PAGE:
Herein and in our previous work , we have proposed and applied a method, thermal viable count, for analysing IMC data and supported it with a workflow for sample preparation and IMC measurements. Thermal viable count methods might overcome and benefit from previously noted challenges related to the non-specificity of IMC measurements [2, 5, 6]. After the preparation of standard curves, the use of IMC equipment and comparison of IMC results to the standard curves would be fast and not require more than standard laboratory skills and brief training. In the simplest IMC procedure, a researcher could add a product or sample of interest into an IMC vial and supplement it with a sufficient amount of substrate to enrich or activate a microbial species of interest. Then, the thermal power produced by IMC would be measured, and the detection time (t) of certain thermal power value (μW) would be noted; these results would be compared to a pre-prepared standard curve to approximate the concentration of viable cells in the sample. Therefore, we propose that these methods could be easily transformed into standard procedures in industry and research and official control laboratories. In future studies, generalized standard curves applicable to different microbial groups or substrates may be developed and commonly available.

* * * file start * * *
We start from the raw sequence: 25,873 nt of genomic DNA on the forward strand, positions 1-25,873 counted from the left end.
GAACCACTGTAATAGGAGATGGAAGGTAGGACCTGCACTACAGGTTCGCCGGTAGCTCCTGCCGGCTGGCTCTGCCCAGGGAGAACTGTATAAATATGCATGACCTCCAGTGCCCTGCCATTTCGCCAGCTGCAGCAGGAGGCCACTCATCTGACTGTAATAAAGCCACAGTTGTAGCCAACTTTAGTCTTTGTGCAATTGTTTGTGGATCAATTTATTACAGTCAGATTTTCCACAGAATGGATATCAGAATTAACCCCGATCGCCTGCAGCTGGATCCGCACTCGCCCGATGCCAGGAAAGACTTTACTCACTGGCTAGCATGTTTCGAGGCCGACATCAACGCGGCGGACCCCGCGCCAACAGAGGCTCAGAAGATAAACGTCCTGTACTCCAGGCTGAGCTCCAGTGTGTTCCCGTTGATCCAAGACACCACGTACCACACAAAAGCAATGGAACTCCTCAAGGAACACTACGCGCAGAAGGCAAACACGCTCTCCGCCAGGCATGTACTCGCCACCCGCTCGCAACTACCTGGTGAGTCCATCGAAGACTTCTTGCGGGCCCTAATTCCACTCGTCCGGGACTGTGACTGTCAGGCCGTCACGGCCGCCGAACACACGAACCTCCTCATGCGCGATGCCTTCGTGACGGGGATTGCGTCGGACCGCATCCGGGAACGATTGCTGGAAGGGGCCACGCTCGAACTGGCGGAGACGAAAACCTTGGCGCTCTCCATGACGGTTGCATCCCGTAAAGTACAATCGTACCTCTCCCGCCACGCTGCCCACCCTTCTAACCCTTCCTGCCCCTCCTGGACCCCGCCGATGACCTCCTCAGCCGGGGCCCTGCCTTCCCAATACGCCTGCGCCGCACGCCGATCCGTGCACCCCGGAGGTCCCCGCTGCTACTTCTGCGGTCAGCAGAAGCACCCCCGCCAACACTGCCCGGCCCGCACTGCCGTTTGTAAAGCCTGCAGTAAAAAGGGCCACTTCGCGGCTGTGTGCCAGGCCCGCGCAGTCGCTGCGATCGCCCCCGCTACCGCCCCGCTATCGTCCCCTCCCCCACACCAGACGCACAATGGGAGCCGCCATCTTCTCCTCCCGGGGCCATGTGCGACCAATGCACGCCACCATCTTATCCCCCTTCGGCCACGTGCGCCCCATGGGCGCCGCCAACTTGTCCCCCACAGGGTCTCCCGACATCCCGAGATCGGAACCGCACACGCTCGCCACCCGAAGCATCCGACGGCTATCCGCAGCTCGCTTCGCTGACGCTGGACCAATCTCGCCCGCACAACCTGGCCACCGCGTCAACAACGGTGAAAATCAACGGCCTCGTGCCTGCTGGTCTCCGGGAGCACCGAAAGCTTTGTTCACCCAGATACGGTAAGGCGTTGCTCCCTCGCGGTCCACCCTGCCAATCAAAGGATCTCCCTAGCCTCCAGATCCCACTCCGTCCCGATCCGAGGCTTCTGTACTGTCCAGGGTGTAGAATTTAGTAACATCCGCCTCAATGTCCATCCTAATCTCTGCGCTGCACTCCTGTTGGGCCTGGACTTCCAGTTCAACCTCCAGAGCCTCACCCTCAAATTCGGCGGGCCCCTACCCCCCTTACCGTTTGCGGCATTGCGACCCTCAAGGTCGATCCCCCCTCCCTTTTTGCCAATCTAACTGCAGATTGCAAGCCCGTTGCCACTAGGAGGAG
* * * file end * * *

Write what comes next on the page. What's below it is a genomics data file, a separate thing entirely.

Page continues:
Isothermal microcalorimetry based thermal viable count methods are promising novel methods for the rapid quantification of divergent bacterial and fungal species to enhance routine viable counting processes in academia, industry, and control authorities.
Strains and culturing conditions
Pseudomonas brassicacearum MA250 , Bacillus amyloliquefaciens subsp. plantarum UCMB5113 [17, 18], and Clonostachys rosea IK726  were used in this study. P. brassicacearum MA250 cells were cultured in tryptic soy broth (TSB) (105,459, Merck, Germany) with shaking at 210 rpm or on TSA (TSB + agar) (105,458, Merck, Germany) at 25 °C. B. amyloliquefaciens subsp. plantarum UCMB5113 cells were cultured in Luria broth (LB) Miller (L1520, USBiological Life Sciences, USA) with 210 rpm shaking or on LB Lennox plates (L2897, Sigma-Aldrich, USA) at 30 °C, but IMC analyses were performed at 25 °C. C. rosea IK726 cells were cultured in potato dextrose broth (PDB) (P6685, Sigma-Aldrich, USA) with 210 rpm shaking or on PDA (PDB + agar) plates (110,130, Merck, Germany) at 25 °C.